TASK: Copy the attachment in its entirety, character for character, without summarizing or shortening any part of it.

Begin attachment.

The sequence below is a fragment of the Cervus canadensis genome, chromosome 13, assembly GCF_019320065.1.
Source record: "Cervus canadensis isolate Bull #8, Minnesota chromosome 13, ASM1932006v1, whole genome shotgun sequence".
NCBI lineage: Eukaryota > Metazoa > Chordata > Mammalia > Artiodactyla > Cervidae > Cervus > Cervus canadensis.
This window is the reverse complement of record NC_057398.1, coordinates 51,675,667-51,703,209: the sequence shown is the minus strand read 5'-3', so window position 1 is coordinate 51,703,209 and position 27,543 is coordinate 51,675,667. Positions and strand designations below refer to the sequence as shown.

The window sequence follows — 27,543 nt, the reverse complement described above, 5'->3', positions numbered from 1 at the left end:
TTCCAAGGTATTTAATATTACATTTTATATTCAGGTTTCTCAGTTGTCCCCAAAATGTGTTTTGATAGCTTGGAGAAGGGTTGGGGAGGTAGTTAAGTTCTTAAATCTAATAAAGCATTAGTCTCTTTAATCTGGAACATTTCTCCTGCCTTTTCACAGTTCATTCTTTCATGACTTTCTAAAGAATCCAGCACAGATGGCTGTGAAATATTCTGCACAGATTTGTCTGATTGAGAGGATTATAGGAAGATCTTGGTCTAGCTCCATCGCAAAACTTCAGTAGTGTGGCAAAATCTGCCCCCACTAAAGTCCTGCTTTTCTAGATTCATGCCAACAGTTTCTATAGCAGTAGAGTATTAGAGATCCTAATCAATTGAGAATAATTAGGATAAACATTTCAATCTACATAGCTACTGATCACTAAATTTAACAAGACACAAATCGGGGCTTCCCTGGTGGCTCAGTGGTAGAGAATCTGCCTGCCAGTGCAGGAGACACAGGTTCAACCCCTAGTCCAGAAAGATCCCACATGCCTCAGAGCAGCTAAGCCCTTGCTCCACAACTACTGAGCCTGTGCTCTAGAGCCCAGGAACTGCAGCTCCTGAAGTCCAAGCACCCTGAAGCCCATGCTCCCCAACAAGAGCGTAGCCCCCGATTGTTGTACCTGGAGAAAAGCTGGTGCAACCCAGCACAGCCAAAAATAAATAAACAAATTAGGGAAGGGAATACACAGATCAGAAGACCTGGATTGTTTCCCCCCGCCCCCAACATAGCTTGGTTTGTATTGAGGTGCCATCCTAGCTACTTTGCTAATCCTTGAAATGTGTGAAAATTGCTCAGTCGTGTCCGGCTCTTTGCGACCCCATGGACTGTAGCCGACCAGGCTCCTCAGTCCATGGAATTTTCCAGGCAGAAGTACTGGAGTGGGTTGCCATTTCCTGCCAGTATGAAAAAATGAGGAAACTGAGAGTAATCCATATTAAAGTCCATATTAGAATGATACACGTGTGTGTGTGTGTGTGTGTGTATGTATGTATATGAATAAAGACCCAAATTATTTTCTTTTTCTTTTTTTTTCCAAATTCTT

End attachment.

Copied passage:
The sequence below is a fragment of the Cervus canadensis genome, chromosome 13, assembly GCF_019320065.1.
Source record: "Cervus canadensis isolate Bull #8, Minnesota chromosome 13, ASM1932006v1, whole genome shotgun sequence".
NCBI lineage: Eukaryota > Metazoa > Chordata > Mammalia > Artiodactyla > Cervidae > Cervus > Cervus canadensis.
This window is the reverse complement of record NC_057398.1, coordinates 51,675,667-51,703,209: the sequence shown is the minus strand read 5'-3', so window position 1 is coordinate 51,703,209 and position 27,543 is coordinate 51,675,667. Positions and strand designations below refer to the sequence as shown.

The window sequence follows — 27,543 nt, the reverse complement described above, 5'->3', positions numbered from 1 at the left end:
TTCCAAGGTATTTAATATTACATTTTATATTCAGGTTTCTCAGTTGTCCCCAAAATGTGTTTTGATAGCTTGGAGAAGGGTTGGGGAGGTAGTTAAGTTCTTAAATCTAATAAAGCATTAGTCTCTTTAATCTGGAACATTTCTCCTGCCTTTTCACAGTTCATTCTTTCATGACTTTCTAAAGAATCCAGCACAGATGGCTGTGAAATATTCTGCACAGATTTGTCTGATTGAGAGGATTATAGGAAGATCTTGGTCTAGCTCCATCGCAAAACTTCAGTAGTGTGGCAAAATCTGCCCCCACTAAAGTCCTGCTTTTCTAGATTCATGCCAACAGTTTCTATAGCAGTAGAGTATTAGAGATCCTAATCAATTGAGAATAATTAGGATAAACATTTCAATCTACATAGCTACTGATCACTAAATTTAACAAGACACAAATCGGGGCTTCCCTGGTGGCTCAGTGGTAGAGAATCTGCCTGCCAGTGCAGGAGACACAGGTTCAACCCCTAGTCCAGAAAGATCCCACATGCCTCAGAGCAGCTAAGCCCTTGCTCCACAACTACTGAGCCTGTGCTCTAGAGCCCAGGAACTGCAGCTCCTGAAGTCCAAGCACCCTGAAGCCCATGCTCCCCAACAAGAGCGTAGCCCCCGATTGTTGTACCTGGAGAAAAGCTGGTGCAACCCAGCACAGCCAAAAATAAATAAACAAATTAGGGAAGGGAATACACAGATCAGAAGACCTGGATTGTTTCCCCCCGCCCCCAACATAGCTTGGTTTGTATTGAGGTGCCATCCTAGCTACTTTGCTAATCCTTGAAATGTGTGAAAATTGCTCAGTCGTGTCCGGCTCTTTGCGACCCCATGGACTGTAGCCGACCAGGCTCCTCAGTCCATGGAATTTTCCAGGCAGAAGTACTGGAGTGGGTTGCCATTTCCTGCCAGTATGAAAAAATGAGGAAACTGAGAGTAATCCATATTAAAGTCCATATTAGAATGATACACGTGTGTGTGTGTGTGTGTGTGTATGTATGTATATGAATAAAGACCCAAATTATTTTCTTTTTCTTTTTTTTTCCAAATTCTT